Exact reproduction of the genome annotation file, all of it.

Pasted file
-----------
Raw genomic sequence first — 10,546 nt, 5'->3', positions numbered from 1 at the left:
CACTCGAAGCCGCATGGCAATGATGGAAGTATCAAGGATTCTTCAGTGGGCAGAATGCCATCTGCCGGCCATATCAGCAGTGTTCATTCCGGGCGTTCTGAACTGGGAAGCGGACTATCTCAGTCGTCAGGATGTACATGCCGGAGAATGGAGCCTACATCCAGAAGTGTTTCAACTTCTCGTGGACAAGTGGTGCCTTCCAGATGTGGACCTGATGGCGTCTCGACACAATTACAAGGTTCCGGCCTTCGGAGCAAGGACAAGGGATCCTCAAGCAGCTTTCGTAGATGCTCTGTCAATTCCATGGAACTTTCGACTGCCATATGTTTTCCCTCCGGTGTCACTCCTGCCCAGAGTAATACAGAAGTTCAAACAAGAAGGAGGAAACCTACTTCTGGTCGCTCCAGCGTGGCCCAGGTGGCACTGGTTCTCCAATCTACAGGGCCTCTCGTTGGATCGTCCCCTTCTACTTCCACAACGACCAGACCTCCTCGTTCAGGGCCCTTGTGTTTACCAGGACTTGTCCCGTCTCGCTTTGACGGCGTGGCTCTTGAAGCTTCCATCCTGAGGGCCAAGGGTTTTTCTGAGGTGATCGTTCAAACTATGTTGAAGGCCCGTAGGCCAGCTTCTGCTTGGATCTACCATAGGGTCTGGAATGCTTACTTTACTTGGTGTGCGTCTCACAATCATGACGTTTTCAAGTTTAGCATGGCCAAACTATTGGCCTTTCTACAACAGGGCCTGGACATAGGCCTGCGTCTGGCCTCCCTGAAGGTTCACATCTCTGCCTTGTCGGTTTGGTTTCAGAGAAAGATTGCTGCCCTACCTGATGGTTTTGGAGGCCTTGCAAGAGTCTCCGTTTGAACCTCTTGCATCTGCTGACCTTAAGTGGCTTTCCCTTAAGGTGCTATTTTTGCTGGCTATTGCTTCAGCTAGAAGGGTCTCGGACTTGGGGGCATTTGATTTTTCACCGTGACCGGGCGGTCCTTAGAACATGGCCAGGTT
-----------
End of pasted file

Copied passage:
Raw genomic sequence first — 10,546 nt, 5'->3', positions numbered from 1 at the left:
CACTCGAAGCCGCATGGCAATGATGGAAGTATCAAGGATTCTTCAGTGGGCAGAATGCCATCTGCCGGCCATATCAGCAGTGTTCATTCCGGGCGTTCTGAACTGGGAAGCGGACTATCTCAGTCGTCAGGATGTACATGCCGGAGAATGGAGCCTACATCCAGAAGTGTTTCAACTTCTCGTGGACAAGTGGTGCCTTCCAGATGTGGACCTGATGGCGTCTCGACACAATTACAAGGTTCCGGCCTTCGGAGCAAGGACAAGGGATCCTCAAGCAGCTTTCGTAGATGCTCTGTCAATTCCATGGAACTTTCGACTGCCATATGTTTTCCCTCCGGTGTCACTCCTGCCCAGAGTAATACAGAAGTTCAAACAAGAAGGAGGAAACCTACTTCTGGTCGCTCCAGCGTGGCCCAGGTGGCACTGGTTCTCCAATCTACAGGGCCTCTCGTTGGATCGTCCCCTTCTACTTCCACAACGACCAGACCTCCTCGTTCAGGGCCCTTGTGTTTACCAGGACTTGTCCCGTCTCGCTTTGACGGCGTGGCTCTTGAAGCTTCCATCCTGAGGGCCAAGGGTTTTTCTGAGGTGATCGTTCAAACTATGTTGAAGGCCCGTAGGCCAGCTTCTGCTTGGATCTACCATAGGGTCTGGAATGCTTACTTTACTTGGTGTGCGTCTCACAATCATGACGTTTTCAAGTTTAGCATGGCCAAACTATTGGCCTTTCTACAACAGGGCCTGGACATAGGCCTGCGTCTGGCCTCCCTGAAGGTTCACATCTCTGCCTTGTCGGTTTGGTTTCAGAGAAAGATTGCTGCCCTACCTGATGGTTTTGGAGGCCTTGCAAGAGTCTCCGTTTGAACCTCTTGCATCTGCTGACCTTAAGTGGCTTTCCCTTAAGGTGCTATTTTTGCTGGCTATTGCTTCAGCTAGAAGGGTCTCGGACTTGGGGGCATTTGATTTTTCACCGTGACCGGGCGGTCCTTAGAACATGGCCAGGTT